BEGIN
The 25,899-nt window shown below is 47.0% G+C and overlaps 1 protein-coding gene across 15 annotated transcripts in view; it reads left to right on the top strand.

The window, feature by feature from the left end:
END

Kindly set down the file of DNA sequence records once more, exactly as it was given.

The 25,899-nt window shown below is 47.0% G+C and overlaps 1 protein-coding gene across 15 annotated transcripts in view; it reads left to right on the top strand.

The window, feature by feature from the left end: